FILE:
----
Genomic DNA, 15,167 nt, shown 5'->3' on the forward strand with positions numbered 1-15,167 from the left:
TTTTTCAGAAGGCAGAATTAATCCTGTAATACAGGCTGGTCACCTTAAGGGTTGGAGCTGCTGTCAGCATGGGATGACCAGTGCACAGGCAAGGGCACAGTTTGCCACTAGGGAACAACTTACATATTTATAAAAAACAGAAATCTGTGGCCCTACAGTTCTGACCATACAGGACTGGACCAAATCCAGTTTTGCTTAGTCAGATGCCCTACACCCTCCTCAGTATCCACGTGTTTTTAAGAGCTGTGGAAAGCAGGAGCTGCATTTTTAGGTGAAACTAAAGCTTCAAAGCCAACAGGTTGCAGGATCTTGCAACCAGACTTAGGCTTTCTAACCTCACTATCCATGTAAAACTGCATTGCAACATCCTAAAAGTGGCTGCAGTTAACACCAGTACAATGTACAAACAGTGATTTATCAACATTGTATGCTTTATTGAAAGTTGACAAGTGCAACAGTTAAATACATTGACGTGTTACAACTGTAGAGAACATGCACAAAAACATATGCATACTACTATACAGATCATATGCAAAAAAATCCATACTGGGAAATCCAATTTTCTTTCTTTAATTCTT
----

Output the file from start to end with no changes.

Genomic DNA, 15,167 nt, shown 5'->3' on the forward strand with positions numbered 1-15,167 from the left:
TTTTTCAGAAGGCAGAATTAATCCTGTAATACAGGCTGGTCACCTTAAGGGTTGGAGCTGCTGTCAGCATGGGATGACCAGTGCACAGGCAAGGGCACAGTTTGCCACTAGGGAACAACTTACATATTTATAAAAAACAGAAATCTGTGGCCCTACAGTTCTGACCATACAGGACTGGACCAAATCCAGTTTTGCTTAGTCAGATGCCCTACACCCTCCTCAGTATCCACGTGTTTTTAAGAGCTGTGGAAAGCAGGAGCTGCATTTTTAGGTGAAACTAAAGCTTCAAAGCCAACAGGTTGCAGGATCTTGCAACCAGACTTAGGCTTTCTAACCTCACTATCCATGTAAAACTGCATTGCAACATCCTAAAAGTGGCTGCAGTTAACACCAGTACAATGTACAAACAGTGATTTATCAACATTGTATGCTTTATTGAAAGTTGACAAGTGCAACAGTTAAATACATTGACGTGTTACAACTGTAGAGAACATGCACAAAAACATATGCATACTACTATACAGATCATATGCAAAAAAATCCATACTGGGAAATCCAATTTTCTTTCTTTAATTCTT